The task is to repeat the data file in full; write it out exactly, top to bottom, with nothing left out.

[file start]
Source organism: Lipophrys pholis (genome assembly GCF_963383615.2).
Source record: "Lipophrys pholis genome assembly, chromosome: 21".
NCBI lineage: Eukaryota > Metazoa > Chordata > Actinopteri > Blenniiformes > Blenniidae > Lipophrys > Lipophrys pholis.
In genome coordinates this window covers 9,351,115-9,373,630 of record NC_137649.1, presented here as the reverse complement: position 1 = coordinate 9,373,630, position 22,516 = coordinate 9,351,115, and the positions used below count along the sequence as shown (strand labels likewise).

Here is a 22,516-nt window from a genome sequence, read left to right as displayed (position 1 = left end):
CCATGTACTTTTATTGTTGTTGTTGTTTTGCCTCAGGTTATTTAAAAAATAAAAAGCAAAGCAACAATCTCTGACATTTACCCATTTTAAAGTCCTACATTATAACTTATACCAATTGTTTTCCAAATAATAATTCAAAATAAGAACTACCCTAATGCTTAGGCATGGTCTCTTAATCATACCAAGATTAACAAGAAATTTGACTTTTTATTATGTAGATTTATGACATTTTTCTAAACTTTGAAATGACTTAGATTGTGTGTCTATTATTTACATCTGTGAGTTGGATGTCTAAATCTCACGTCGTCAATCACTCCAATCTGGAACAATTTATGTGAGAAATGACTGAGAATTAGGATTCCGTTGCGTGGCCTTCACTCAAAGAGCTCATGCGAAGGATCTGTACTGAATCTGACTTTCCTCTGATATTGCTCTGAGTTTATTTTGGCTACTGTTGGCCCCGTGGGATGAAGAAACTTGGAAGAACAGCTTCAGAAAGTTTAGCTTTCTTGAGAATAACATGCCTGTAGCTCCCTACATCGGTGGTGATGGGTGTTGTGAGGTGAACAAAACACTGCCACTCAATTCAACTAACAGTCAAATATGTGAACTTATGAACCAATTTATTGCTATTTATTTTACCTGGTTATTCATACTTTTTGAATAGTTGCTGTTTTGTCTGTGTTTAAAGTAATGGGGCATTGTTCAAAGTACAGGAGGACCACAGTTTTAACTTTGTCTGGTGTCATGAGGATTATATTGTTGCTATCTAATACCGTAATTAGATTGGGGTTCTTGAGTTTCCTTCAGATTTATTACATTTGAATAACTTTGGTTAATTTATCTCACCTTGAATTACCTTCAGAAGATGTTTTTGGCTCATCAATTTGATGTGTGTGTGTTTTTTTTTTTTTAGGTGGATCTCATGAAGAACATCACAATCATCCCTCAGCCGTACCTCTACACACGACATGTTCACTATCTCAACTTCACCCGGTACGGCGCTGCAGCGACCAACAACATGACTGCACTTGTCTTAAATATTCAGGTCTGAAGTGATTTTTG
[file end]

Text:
Source organism: Lipophrys pholis (genome assembly GCF_963383615.2).
Source record: "Lipophrys pholis genome assembly, chromosome: 21".
NCBI lineage: Eukaryota > Metazoa > Chordata > Actinopteri > Blenniiformes > Blenniidae > Lipophrys > Lipophrys pholis.
In genome coordinates this window covers 9,351,115-9,373,630 of record NC_137649.1, presented here as the reverse complement: position 1 = coordinate 9,373,630, position 22,516 = coordinate 9,351,115, and the positions used below count along the sequence as shown (strand labels likewise).

Here is a 22,516-nt window from a genome sequence, read left to right as displayed (position 1 = left end):
CCATGTACTTTTATTGTTGTTGTTGTTTTGCCTCAGGTTATTTAAAAAATAAAAAGCAAAGCAACAATCTCTGACATTTACCCATTTTAAAGTCCTACATTATAACTTATACCAATTGTTTTCCAAATAATAATTCAAAATAAGAACTACCCTAATGCTTAGGCATGGTCTCTTAATCATACCAAGATTAACAAGAAATTTGACTTTTTATTATGTAGATTTATGACATTTTTCTAAACTTTGAAATGACTTAGATTGTGTGTCTATTATTTACATCTGTGAGTTGGATGTCTAAATCTCACGTCGTCAATCACTCCAATCTGGAACAATTTATGTGAGAAATGACTGAGAATTAGGATTCCGTTGCGTGGCCTTCACTCAAAGAGCTCATGCGAAGGATCTGTACTGAATCTGACTTTCCTCTGATATTGCTCTGAGTTTATTTTGGCTACTGTTGGCCCCGTGGGATGAAGAAACTTGGAAGAACAGCTTCAGAAAGTTTAGCTTTCTTGAGAATAACATGCCTGTAGCTCCCTACATCGGTGGTGATGGGTGTTGTGAGGTGAACAAAACACTGCCACTCAATTCAACTAACAGTCAAATATGTGAACTTATGAACCAATTTATTGCTATTTATTTTACCTGGTTATTCATACTTTTTGAATAGTTGCTGTTTTGTCTGTGTTTAAAGTAATGGGGCATTGTTCAAAGTACAGGAGGACCACAGTTTTAACTTTGTCTGGTGTCATGAGGATTATATTGTTGCTATCTAATACCGTAATTAGATTGGGGTTCTTGAGTTTCCTTCAGATTTATTACATTTGAATAACTTTGGTTAATTTATCTCACCTTGAATTACCTTCAGAAGATGTTTTTGGCTCATCAATTTGATGTGTGTGTGTTTTTTTTTTTTTAGGTGGATCTCATGAAGAACATCACAATCATCCCTCAGCCGTACCTCTACACACGACATGTTCACTATCTCAACTTCACCCGGTACGGCGCTGCAGCGACCAACAACATGACTGCACTTGTCTTAAATATTCAGGTCTGAAGTGATTTTTG